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  • Writer's pictureG R Matthews

Power Up

My son, a 12 (going on 17) year old boy of reasonable brain capacity and huge Fortnite capacity, arranged... that is to say informed me we were going to the Science Museum in London to attend a history of video games event and by the way you can play them all... oh and I need to pay.

After a little grumble, more for show and to keep my grumpy character alive (we Dad's are expected to play a certain role at times) I dutifully paid and today we attended. Accompanied by one of my son's friends and their parent, we braved the London Underground (which normally involves me staring at colours and saying, is that green or brown... only to be told it is blue or red or indigo or yellow or gold or chartreuse or egg flipping shell white...) and made our way to the Science Museum.

Apart from the long row of XBoxes running Fortnite, which many children made a beeline for (don't they play it enough at home), there were a plethora, a cornucopia, a riot of memories on display -- and more than that, memories to rediscover and actually play!

The oldest on show, and to play (do I need to keep saying that) was this lovely Binatone which my son (for once with hood down) invited me to give a go. Simple paddles to move the bar on either side of the screen up or down to hit the ball (square) back to the other side -- I explain how it works for those who've never seen such cutting edge graphics and miraculous controls systems.

My son, bless him with ... something, moved on quickly to machines he had more of a connection with.

The Amstrad. The what? Amstrad CPC464 -- that cleared it up for you?

This one was running (with attached tape recorder -- nostalgia) Ghostbusters. A game I loved when it game out, and played it to undeath and beyond.

My son, may heavens rain blessings (or something) upon his head, took a look at the 1980s and said, "Dad, where's the mouse?"

I laughed, then I cried, and finally sobbed. Pointing up the row of computers to the Amiga 500 (I loved that machine) I indicated the mouse.

A ZX Spectrum playing Manic Miner - a game possessing irritating music and so flipping difficult. Worse still, looking back, no facility to save your progress!!!

I know!

No checkpoints, no save function... who actually finished this game?

Not me. Not as 10 yr old and not as 4(mumbles) year old. I can live with that failure.

A C64 too. I owned the Spectrum and this machine before upgrading to an Amiga 500. This is one of those new fangled small ones. The old Kempston joystick - red handled with two large red buttons - brought back a lot of memories and after a few minutes brought back serious wrist ache and painful thumbs from pressing the buttons way too hard!

A kind and young guide, mid-20s is young to me these days, offered to give me a guided tour of the whole history of video games.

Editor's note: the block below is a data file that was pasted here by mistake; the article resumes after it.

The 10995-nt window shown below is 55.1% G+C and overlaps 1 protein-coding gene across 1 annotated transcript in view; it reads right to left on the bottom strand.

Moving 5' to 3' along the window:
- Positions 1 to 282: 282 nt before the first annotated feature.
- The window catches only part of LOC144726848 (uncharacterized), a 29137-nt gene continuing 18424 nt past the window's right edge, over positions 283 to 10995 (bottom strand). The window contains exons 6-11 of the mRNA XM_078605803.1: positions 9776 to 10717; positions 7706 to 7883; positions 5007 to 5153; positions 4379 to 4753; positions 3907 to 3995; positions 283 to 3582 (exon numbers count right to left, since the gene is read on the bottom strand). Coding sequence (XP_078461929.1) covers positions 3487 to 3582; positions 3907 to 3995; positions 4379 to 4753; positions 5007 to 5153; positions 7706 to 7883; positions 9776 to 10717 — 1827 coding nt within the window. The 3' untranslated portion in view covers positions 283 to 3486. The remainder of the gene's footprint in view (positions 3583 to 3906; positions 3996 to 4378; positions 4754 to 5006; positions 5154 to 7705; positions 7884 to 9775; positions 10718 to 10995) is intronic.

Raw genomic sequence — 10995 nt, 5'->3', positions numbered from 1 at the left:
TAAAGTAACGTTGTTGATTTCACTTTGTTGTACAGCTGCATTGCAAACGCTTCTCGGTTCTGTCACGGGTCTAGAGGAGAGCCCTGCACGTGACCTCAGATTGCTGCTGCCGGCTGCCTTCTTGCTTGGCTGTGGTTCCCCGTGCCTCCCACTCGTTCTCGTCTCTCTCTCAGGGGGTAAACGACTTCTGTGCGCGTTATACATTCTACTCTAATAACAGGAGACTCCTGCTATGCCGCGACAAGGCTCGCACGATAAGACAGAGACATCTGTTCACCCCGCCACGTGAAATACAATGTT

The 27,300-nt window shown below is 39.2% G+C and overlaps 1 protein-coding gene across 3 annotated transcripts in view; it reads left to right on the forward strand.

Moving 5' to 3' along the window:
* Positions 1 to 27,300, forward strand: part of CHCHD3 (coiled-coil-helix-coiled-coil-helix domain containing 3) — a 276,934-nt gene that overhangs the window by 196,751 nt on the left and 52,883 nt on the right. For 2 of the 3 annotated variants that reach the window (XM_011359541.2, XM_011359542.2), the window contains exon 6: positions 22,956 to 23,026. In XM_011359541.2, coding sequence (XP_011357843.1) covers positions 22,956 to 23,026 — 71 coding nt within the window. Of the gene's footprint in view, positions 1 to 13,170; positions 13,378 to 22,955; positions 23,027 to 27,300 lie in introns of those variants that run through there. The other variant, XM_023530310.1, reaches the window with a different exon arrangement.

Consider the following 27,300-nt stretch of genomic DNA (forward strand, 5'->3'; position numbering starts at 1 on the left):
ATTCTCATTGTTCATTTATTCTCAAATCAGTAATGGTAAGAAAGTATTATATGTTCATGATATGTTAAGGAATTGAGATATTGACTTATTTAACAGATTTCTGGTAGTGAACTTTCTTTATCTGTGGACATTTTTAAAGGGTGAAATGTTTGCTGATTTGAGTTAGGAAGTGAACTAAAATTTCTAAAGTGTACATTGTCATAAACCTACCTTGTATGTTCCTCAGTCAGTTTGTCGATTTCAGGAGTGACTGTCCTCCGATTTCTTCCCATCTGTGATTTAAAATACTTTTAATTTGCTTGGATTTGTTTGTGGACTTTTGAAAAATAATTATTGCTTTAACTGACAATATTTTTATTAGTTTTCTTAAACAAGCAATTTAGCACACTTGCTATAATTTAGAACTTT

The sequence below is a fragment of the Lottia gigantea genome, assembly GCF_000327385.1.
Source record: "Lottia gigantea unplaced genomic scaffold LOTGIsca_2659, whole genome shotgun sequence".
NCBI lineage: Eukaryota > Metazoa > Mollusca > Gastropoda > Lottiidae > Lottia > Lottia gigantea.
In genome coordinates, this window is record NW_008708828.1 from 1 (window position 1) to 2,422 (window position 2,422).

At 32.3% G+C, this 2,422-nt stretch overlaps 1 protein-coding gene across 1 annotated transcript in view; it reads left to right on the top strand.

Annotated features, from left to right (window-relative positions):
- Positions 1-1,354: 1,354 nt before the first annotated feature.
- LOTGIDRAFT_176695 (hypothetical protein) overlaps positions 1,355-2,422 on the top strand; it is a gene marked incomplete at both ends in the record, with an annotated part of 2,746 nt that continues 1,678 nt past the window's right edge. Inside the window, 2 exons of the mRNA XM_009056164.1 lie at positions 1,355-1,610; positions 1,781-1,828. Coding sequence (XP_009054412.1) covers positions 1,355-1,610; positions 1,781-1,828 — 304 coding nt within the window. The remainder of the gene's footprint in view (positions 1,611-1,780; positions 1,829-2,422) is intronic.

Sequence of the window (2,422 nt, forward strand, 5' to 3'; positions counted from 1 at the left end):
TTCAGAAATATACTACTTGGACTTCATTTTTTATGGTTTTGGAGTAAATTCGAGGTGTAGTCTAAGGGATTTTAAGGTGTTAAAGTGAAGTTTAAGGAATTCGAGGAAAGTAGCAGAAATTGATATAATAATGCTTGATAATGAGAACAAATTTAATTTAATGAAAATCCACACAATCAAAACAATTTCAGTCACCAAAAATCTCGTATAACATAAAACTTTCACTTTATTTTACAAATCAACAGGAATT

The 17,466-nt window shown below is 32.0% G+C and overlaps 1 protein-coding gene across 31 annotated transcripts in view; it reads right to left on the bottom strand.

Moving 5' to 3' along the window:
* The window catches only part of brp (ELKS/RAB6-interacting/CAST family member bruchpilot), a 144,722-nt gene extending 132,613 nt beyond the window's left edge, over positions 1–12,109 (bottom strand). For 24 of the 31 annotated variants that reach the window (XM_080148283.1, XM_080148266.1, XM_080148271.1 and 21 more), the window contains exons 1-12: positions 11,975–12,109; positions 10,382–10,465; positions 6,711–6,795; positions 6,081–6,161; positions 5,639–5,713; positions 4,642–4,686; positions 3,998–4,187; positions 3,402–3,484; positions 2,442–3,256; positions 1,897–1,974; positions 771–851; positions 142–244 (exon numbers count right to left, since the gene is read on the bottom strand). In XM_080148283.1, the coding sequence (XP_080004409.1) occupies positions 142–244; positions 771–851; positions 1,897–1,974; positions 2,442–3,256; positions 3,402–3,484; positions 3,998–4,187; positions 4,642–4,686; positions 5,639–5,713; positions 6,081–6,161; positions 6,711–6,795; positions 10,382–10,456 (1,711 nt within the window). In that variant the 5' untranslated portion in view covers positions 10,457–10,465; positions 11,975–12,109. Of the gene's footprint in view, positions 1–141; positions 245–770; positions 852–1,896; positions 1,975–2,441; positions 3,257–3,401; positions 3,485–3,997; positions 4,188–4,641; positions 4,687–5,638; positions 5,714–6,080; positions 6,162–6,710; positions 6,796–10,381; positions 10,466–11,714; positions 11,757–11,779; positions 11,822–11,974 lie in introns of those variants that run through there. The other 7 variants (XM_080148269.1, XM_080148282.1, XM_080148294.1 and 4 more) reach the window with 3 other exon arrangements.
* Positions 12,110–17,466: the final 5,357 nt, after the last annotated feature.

"No need, son. I lived it," said I.

Tomb Raider in every incarnation from, now, unplayable Playstation (seriously, how did we cope with those controls and camera angles) up to the XboxOne/PS4 versions. I took a stab at an early version and, sadly, gave up in disgust at my inability to move around the temple I was trying infiltrate. I found out how to jump, but couldn't seem to make the leap to the next ledge...

I think I was in the training bit at the beginning, but if there were instructions I couldn't hear them due to every other beep, whistle and toot from the machines around.

Looking back, I was never much into the Tomb Raider games... probably the early control schemes put me off... and I am sticking to that excuse!

My moment of glory, or rather moments, were on Halo 3. I've just finished Halo and Halo 2 (The Master Chief Collection on XboxOne) and moved onto Halo 3... so I was fresh, practised and ready for all challengers. Round 1 was a total success.... all those young kids (aged 9 to maybe 14) were swept before me in a Deathmatch! Round 2, I managed 2nd place... go me!

The four us played Monkey Fight and Monkey Race on the GameCube... cough winner cough (on fight at least - I was not so good on race). And I played the other parent on a game of GoldenEye -- another game in need of modern controls, it took around 150 bullets to finally achieve one kill as they had found some form of body armour which repelled nuclear bombs! However, the white tiles in the room we battled in were all killed within a few moments of me finding a gun.

I'd happily attend next year, if it runs. I'd also recommend you all do, if you can get there! Great fun!

One last quick bit of a request. I'm trying to get an email list together to actually start sending out the odd update on writing and life etc. You'll find the subscribe link just at the top and on the right... oh and it points you towards two free short stories!


On with some gaming!

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